Constructed wetlands (CWs), wetland systems are engineered for the treatment of wastewaters, are a low-cost, low-energy, easily operable and environmentally friendly wastewater treatment option. CWs can efficiently remove organic compounds (such as biochemical oxygen demand and chemical oxygen demand), total suspended solids and nutrients from wastewaters [8,9]. CWs are applied as the secondary or tertiary treatment stages for wastewater treatment process to remove nitrogen, phosphate and persistent chemicals such as phenolic compounds [10,11]. In addition, some studies have examined the potential of CWs for the removal of antibiotics and ARGs [12-14]. However, it remains unclear whether CW treatment reduces the public health risk of ARGs.

During treatment in CWs, the presence of antibiotic residues can promote the propagation of ARG-harboring bacteria, making the effluent from CWs a potential source of ARGs. Therefore, to reduce the public health risk of ARGs in the effluent-receiving aquatic environments, it is necessary to monitor the fate and distribution of ARGs in effluent from CWs. To our knowledge, however, no research has examined the public health risk of ARGs in effluent from CWs treating wastewater in the presence or absence of antibiotics.

Antibiotic residues, even at very low concentrations, can disturb microbial communities in the environment [15]. After treatment, the water flowing from a CW is a microbial source for effluentreceiving aquatic environments and the resulting change in microbial composition can affect the microbial ecology in the receiving environments.

In this study, we focused on tetracycline resistance (tet) genes. Tetracycline is an important commonly used broad-spectrum antibiotic and tet genes are often detected in wastewater effluents and variety of ecosystems [4,5,16]. Tet genes have been identified in 126 bacterial genera, both commensal and pathogenic bacteria. Because of the often acquisition in bacteria through horizontal gene transfer, tet genes are recognized as serious pollutants with public health effects [16]. The main objectives of this study were (i) to determine the effects of CWs on reducing tet gene populations from wastewater effluent in the presence or absence of tetracycline and (ii) to examine the bacterial community change via treatment of wastewater effluent by CWs. We assessed three tet genes belonging to two groups: The efflux pump genes (tetA and tetC) and the enzymatic inactivation gene (tetX). We monitored the three tet genes by real-time PCR and analyzed microbial community composition by 16S rRNA gene amplicon sequencing.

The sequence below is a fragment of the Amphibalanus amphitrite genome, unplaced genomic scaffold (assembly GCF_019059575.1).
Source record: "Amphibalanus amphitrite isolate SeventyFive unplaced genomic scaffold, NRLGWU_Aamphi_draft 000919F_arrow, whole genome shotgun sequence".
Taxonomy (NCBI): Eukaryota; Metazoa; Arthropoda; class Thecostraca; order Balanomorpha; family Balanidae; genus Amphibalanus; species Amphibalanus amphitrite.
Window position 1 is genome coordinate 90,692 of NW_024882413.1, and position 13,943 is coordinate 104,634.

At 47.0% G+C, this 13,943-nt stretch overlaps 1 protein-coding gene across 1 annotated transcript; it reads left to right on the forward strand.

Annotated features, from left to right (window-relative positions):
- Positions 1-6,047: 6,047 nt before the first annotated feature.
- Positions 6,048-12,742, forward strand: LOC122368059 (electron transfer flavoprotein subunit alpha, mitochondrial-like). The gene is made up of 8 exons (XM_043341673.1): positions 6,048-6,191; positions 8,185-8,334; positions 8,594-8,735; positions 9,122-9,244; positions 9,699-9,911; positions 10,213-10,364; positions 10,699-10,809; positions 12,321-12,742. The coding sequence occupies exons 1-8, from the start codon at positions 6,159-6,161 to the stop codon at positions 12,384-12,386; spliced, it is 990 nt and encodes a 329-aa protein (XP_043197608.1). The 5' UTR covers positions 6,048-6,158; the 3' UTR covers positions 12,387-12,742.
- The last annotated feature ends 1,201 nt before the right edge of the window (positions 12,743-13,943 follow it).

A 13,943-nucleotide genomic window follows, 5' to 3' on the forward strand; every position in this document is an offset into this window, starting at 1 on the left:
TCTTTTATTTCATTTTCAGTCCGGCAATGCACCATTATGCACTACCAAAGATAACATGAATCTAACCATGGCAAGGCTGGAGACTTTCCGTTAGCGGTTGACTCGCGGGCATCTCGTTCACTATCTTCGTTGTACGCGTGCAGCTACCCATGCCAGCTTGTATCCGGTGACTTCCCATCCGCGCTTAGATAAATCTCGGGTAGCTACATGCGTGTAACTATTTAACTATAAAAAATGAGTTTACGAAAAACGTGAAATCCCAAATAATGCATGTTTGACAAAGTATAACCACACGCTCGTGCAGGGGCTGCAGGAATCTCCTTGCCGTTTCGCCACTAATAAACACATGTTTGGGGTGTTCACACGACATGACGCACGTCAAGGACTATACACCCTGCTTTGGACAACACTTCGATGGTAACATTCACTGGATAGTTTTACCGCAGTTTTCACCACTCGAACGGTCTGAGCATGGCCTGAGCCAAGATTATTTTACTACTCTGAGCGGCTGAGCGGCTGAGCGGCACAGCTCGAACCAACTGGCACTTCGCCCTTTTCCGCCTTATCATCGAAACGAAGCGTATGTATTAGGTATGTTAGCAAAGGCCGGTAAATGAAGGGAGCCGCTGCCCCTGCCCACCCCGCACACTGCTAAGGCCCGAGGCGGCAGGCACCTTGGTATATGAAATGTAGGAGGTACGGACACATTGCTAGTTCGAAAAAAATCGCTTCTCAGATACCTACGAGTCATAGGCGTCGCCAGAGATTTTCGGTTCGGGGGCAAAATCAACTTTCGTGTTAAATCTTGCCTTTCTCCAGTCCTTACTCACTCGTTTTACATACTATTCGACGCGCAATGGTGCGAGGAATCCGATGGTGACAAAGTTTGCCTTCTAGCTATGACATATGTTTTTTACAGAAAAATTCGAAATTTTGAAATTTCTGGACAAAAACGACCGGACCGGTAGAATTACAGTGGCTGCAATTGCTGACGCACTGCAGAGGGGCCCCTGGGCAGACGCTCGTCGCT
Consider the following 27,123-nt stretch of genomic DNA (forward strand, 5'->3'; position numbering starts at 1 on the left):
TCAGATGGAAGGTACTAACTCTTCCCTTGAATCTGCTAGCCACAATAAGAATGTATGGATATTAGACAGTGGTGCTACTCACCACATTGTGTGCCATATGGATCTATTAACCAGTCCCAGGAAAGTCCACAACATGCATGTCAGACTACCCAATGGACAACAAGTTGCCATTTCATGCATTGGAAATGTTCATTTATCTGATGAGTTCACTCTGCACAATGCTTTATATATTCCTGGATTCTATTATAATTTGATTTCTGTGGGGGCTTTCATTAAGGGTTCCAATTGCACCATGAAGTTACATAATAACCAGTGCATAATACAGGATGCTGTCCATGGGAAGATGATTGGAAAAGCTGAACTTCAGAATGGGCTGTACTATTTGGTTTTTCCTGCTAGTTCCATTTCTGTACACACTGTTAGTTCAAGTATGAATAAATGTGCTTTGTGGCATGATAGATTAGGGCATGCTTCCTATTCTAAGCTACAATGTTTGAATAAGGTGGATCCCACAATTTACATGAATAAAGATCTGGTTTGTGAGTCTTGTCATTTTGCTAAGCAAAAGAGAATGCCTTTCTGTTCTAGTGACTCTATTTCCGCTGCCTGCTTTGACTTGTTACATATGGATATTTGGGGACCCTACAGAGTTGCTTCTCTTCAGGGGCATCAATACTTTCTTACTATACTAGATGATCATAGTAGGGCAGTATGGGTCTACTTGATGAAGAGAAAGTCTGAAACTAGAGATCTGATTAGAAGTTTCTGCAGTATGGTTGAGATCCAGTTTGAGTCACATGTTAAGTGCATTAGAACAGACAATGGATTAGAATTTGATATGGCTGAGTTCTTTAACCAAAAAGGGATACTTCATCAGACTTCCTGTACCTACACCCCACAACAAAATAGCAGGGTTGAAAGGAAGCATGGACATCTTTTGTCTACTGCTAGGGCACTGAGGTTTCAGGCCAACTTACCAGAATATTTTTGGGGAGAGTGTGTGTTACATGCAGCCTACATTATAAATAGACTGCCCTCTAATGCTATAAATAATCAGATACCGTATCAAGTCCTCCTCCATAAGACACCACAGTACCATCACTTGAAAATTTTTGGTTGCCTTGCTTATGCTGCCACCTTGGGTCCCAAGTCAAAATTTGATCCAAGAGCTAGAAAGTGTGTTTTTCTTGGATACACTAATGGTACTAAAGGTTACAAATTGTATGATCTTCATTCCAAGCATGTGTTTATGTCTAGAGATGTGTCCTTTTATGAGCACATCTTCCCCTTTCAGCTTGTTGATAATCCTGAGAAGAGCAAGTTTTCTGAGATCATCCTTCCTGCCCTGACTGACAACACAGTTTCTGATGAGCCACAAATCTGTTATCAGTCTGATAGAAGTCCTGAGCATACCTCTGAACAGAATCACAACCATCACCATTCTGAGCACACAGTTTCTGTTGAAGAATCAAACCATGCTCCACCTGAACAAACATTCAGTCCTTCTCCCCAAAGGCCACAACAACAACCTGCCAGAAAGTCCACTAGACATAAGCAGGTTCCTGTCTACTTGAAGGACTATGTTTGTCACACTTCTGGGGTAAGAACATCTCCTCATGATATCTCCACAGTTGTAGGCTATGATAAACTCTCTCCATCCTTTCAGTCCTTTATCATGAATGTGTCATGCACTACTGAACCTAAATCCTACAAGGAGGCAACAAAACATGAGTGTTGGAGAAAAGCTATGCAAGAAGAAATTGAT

Materials and Methods

Microcosm-scale CWs and experimental design

Four microcosm-scale CWs were set up in 1 L plastic pots (100 mm diameter, 150 mm height) and operated in a greenhouse, where they were exposed to natural temperature and sunlight. Each CW was filled with 100 g of pumice rocks (grain size, 10-20 mm) from the bottom to 20 mm and with 200 g of red soil (5-10 mm) from 20 to 130 mm and was then planted with 12 to 16 common reeds (Phragmites australis). CWs were designed to treat 400 mL of wastewater in batch mode with a vertical down flow from the top to the drain at the bottom. During the 8 week start-up period, in order to construct a microbial community within each CW, they were irrigated with secondary effluent from a municipal WTP in Kofu, Yamanashi, Japan. This WTP effluent was also used as the influent wastewater for CWs in this study. The chemical properties of the effluent were as follows (mean, n=10): pH, 7.4, ammonium-N, 4.2 mg/L, nitrite-N, 0.41 mg/L, nitrate-N, 5.7 mg/L, phosphate-P, 2.2 mg/L and total organic carbon, 16.2 mg/L. During the 2 month experimental period, every 2 days CWs were filled with this wastewater, which was either injected with 230 μg/L tetracycline (hereafter “TC-contaminated CWs”) or not (“TC-uncontaminated CWs”) and drained. The effluent water from each CW collected after 2 days, 1 month and 2 months was used for downstream analysis (Figure 1).

Figure 1: Schematic diagram of a microcosm-scale constructed wetland.

DNA extraction, quantitation and nextgeneration sequencing